Black Voices Matter: Tiffany Spencer
A continuing series in which local African American leaders speak about what’s broken in our nation—and how it might be fixed.
Tiffany Spencer is president of Black Orlando Tech, which promotes minority economic advancement through training in technology-based careers. She is also president and HCBUforce, a salesforce diversity program, in addition to being chief operating officer of Esor Consulting Group.
Tiffany Spencer works to provide training, inspiration and opportunities for fellow minorities. “Our mission [at Black Orlando Tech] is to train and inspire 10,000 minorities in Central Florida to enter into technology by 2025,” says Spencer, who took the helm in 2017. “Multiple studies have shown the African American community is dramatically underrepresented in the tech workforce.” The death of George Floyd has inspired more support of BOT’s cause. “We have experienced a huge increase in local organizations and companies reaching out to us to partner or to contribute to Black Orlando Tech in some manner,” the tech sales professional says. Help has come in the form of donations, volunteers to help train participants and prepare them for getting certifications, and budding partnerships with local businesses to help place trainees. Universal Orlando Resort and New Horizons Computer Learning Centers are among BOT’s newest partners.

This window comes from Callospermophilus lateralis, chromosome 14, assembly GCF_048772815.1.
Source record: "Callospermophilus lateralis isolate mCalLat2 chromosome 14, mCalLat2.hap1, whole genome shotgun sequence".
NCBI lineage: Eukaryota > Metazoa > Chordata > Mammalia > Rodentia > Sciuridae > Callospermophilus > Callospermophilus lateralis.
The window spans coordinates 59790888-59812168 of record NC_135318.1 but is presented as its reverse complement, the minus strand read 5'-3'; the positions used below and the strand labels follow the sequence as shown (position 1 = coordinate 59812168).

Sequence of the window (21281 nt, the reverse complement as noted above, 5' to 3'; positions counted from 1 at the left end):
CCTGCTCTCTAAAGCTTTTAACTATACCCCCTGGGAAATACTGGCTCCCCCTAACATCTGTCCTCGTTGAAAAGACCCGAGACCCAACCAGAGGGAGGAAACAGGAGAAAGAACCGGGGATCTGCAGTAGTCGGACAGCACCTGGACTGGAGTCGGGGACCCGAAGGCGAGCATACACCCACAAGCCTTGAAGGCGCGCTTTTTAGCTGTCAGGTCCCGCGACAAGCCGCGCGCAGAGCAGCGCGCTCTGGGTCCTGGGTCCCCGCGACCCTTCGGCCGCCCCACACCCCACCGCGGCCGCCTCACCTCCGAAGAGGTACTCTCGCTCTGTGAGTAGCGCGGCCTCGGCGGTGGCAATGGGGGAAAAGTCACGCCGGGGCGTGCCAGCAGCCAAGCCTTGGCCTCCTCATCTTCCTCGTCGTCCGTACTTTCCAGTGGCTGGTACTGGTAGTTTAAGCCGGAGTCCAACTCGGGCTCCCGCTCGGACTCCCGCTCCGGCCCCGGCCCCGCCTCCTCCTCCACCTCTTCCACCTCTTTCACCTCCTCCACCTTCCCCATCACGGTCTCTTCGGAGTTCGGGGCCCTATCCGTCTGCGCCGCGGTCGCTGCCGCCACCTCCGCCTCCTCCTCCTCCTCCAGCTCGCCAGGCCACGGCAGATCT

“For example, with our tech startup series, a few local entrepreneurs and individuals in the startup world have reached out to assist with that program to help those businesses launch. There’s an overall increased discussion, which I think is good, of our own diversity among several tech organizations,” Spencer says. But discussions about diversity must include representative participants, she says, and more dialogue is necessary. Spencer also would like to see greater support from the business community and government to “create that job pipeline” to help minorities transition to new careers.
BOT (blackorlandotech.org) began offering classes in February to about 50 participants in areas including digital marketing and web development. So far seven trainees have received certifications. “If you’re looking to increase the diversity of organizations, we have people. If you’re looking for more diverse vendors, we have lots of individuals who would like to have the opportunity.”